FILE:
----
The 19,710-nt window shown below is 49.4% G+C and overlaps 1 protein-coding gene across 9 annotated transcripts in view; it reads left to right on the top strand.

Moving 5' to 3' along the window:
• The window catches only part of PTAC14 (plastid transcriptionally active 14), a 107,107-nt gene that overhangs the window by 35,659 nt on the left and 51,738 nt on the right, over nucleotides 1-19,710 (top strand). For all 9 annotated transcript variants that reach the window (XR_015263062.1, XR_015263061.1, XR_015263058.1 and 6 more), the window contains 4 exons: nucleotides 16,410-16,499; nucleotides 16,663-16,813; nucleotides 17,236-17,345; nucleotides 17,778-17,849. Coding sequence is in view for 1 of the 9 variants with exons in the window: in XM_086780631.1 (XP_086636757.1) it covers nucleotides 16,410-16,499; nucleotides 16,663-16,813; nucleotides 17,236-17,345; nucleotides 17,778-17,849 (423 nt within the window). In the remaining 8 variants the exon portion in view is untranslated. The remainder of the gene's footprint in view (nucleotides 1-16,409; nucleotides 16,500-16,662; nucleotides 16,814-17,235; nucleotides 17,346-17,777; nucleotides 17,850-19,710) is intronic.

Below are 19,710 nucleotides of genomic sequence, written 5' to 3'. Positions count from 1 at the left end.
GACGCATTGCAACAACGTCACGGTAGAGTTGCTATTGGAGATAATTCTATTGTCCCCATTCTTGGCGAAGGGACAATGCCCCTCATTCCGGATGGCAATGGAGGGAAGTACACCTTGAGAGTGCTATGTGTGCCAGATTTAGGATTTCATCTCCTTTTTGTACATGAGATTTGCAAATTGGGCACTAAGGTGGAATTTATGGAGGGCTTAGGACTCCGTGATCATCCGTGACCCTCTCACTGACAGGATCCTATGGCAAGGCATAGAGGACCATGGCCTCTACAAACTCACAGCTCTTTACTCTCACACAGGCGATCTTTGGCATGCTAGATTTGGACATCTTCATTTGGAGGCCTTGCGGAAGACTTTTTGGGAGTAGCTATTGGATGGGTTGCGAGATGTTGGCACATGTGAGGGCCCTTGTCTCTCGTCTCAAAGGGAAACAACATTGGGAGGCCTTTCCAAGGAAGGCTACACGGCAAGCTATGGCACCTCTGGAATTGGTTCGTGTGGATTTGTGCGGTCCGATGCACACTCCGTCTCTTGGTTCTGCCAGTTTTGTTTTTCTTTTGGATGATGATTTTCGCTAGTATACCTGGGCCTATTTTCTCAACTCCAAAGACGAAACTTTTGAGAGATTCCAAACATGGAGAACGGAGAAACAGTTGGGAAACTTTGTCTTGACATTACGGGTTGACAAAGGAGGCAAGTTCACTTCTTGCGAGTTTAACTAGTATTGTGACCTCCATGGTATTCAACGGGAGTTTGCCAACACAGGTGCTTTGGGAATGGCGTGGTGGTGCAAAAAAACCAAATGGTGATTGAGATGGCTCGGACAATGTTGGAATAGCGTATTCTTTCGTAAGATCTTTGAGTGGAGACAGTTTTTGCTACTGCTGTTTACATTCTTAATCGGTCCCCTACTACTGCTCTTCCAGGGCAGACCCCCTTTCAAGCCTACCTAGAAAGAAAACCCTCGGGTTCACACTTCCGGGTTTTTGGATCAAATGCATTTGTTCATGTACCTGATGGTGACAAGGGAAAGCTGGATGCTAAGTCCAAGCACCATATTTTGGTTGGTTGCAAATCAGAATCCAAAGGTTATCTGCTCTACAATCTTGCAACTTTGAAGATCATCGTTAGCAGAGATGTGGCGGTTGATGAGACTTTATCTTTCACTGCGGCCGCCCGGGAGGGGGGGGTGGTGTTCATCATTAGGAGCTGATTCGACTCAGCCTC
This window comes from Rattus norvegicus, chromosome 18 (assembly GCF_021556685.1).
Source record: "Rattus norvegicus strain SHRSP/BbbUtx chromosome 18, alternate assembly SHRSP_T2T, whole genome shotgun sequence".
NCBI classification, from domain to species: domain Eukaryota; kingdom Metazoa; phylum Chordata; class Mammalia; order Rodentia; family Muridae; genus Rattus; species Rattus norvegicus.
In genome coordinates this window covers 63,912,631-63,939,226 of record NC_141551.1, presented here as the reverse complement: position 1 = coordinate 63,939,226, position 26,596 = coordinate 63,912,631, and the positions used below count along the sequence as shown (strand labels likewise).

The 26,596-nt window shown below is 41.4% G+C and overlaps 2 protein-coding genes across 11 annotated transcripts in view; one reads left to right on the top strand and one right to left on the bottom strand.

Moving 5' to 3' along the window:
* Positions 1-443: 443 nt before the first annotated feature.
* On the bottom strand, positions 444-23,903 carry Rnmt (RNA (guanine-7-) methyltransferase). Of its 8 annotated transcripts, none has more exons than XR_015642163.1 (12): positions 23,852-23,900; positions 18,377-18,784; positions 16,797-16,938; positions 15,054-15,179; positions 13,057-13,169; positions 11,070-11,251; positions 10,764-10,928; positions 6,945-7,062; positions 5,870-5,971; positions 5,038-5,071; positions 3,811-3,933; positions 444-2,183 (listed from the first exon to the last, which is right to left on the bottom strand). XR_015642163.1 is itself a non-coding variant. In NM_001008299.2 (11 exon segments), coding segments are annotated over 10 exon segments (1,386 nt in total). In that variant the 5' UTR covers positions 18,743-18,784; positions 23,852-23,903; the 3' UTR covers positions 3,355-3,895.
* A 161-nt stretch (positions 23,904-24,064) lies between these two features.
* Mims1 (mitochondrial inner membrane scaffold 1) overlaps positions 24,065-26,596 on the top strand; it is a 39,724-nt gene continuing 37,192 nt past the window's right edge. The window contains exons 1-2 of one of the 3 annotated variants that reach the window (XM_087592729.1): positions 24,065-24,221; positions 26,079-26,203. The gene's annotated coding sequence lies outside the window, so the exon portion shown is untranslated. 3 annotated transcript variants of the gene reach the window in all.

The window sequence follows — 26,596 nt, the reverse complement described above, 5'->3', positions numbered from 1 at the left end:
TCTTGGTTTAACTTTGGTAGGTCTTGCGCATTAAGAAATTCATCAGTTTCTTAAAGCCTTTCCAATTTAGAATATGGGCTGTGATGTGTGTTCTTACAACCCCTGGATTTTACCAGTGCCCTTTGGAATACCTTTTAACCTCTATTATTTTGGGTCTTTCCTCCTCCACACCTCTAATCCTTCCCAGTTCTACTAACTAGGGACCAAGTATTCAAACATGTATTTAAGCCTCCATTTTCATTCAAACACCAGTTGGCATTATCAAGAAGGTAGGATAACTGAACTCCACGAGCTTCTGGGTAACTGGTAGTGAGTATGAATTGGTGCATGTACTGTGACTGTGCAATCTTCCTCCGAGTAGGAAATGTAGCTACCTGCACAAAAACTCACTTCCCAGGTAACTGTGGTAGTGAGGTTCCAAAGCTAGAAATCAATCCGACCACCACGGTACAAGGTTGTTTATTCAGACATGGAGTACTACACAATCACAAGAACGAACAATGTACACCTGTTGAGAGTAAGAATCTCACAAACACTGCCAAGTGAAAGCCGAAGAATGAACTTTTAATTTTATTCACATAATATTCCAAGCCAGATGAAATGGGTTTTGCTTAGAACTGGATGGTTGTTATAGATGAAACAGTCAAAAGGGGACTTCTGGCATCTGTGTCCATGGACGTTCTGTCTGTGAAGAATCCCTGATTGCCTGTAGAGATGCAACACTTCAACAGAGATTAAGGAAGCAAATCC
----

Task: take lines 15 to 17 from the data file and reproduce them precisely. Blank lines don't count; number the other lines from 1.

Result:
* Mims1 (mitochondrial inner membrane scaffold 1) overlaps positions 24,065-26,596 on the top strand; it is a 39,724-nt gene continuing 37,192 nt past the window's right edge. The window contains exons 1-2 of one of the 3 annotated variants that reach the window (XM_087592729.1): positions 24,065-24,221; positions 26,079-26,203. The gene's annotated coding sequence lies outside the window, so the exon portion shown is untranslated. 3 annotated transcript variants of the gene reach the window in all.

The window sequence follows — 26,596 nt, the reverse complement described above, 5'->3', positions numbered from 1 at the left end:
TCTTGGTTTAACTTTGGTAGGTCTTGCGCATTAAGAAATTCATCAGTTTCTTAAAGCCTTTCCAATTTAGAATATGGGCTGTGATGTGTGTTCTTACAACCCCTGGATTTTACCAGTGCCCTTTGGAATACCTTTTAACCTCTATTATTTTGGGTCTTTCCTCCTCCACACCTCTAATCCTTCCCAGTTCTACTAACTAGGGACCAAGTATTCAAACATGTATTTAAGCCTCCATTTTCATTCAAACACCAGTTGGCATTATCAAGAAGGTAGGATAACTGAACTCCACGAGCTTCTGGGTAACTGGTAGTGAGTATGAATTGGTGCATGTACTGTGACTGTGCAATCTTCCTCCGAGTAGGAAATGTAGCTACCTGCACAAAAACTCACTTCCCAGGTAACTGTGGTAGTGAGGTTCCAAAGCTAGAAATCAATCCGACCACCACGGTACAAGGTTGTTTATTCAGACATGGAGTACTACACAATCACAAGAACGAACAATGTACACCTGTTGAGAGTAAGAATCTCACAAACACTGCCAAGTGAAAGCCGAAGAATGAACTTTTAATTTTATTCACATAATATTCCAAGCCAGATGAAATGGGTTTTGCTTAGAACTGGATGGTTGTTATAGATGAAACAGTCAAAAGGGGACTTCTGGCATCTGTGTCCATGGACGTTCTGTCTGTGAAGAATCCCTGATTGCCTGTAGAGATGCAACACTTCAACAGAGATTAAGGAAGCAAATCC